The clock is ticking

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The clock is ticking

“This year, two of the victims have passed away without having their life-long trauma cured. The average age of remaining 53 victims is nearly 90, and we don’t have much time to reinstate their honor,” President Park Geun-hye said in her speech earlier this year to commemorate the March 1st Independence Movement. She pressed the Japanese government to come up with a resolution of the wartime sex slavery problem that has brought relations between the neighboring countries to a low ebb. The human rights issue of the “comfort women” is a historic task that must be resolved as Korea and Japan move on to the future.

Four months passed, and on June 11, 91-year-old Kim Dal-seon passed away in Pohang, North Gyeongsang, and 81-year-old Kim Oi-hwan passed away in Gwangju, Gyeonggi, within half an hour of each other. On May 27, 91-year-old Lee Hyo-sun passed away in Changwon, South Gyeongsang. Their tragic lives ended without their receiving an official apology from Japan. Not much has changed after the March 1st address.

At an event commemorating the 50th anniversary of the normalization of Korea-Japan relations in Tokyo on June 22, Japanese Prime Minister Shinzo Abe shouted out the slogan, “Let’s Open the New Future Together.” He emphasized the future without the past. In Seoul, President Park said, “It is important to put effort into putting away heavy baggage from the past with the mindset of reconciliation and mutual prosperity.”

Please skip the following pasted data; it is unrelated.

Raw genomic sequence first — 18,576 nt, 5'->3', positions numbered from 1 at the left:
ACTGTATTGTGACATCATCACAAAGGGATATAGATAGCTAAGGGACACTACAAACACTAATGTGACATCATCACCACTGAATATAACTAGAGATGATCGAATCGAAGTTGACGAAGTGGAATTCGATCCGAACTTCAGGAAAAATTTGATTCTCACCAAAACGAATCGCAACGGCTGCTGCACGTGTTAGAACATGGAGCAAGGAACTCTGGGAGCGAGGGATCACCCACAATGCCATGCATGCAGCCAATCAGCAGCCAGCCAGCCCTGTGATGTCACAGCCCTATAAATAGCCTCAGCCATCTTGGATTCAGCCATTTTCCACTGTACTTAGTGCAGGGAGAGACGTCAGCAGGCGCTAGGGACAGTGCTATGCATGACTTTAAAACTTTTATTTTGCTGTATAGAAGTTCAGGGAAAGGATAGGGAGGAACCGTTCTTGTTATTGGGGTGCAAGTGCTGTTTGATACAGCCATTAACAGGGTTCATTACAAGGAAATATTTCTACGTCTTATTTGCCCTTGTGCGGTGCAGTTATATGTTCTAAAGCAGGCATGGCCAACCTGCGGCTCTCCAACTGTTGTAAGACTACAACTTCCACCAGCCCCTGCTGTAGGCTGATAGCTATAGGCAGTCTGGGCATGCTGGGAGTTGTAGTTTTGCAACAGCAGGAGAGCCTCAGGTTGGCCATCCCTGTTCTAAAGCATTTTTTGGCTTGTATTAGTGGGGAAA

The hardline attitude in the March 1st address has softened. The sense of crisis to prevent further aggravation of the bilateral relations seems to have pushed the comfort women issue from the limelight.

Two days later, on June 24, 83-year-old Kim Yeon-hee passed away in Suwon, Gyeonggi. She was a fifth-grader when she was taken to an airplane parts factory in Toyama Prefecture, Japan, and was put to forced labor. Later, she suffered forced sex slavery in Aomori Prefecture. How would she have felt if she had listened to Park’s “reconciliation and mutual prosperity” speech and Abe’s emphasis on “the new future?” Could she rest in peace? It is frustrating and upsetting.

On June 21 Foreign Minister Yun Byung-se had the first meeting in Tokyo with his Japanese counterpart, Fumio Kishida. He told Korean correspondents in Japan, “Meaningful progress on the comfort women negotiations is being made in a bigger frame.” He did not mention specifics and was unclear about when a solution might come. The government is basically asking the citizens not to fret and towait longer.

Of course, the comfort women negotiations are not easy. Domestic politics in both countries are a factor. But we really don’t have much time left. Among the 238 comfort women registered with the government, only 49 are alive. Rather than dedicating flowers on their graves, it is more urgent to bring the resolution they deserve while they are alive. The government must push more.

The author is the Japan correspondent for the JoongAng Ilbo.

JoongAng Ilbo, June 30, Page 30

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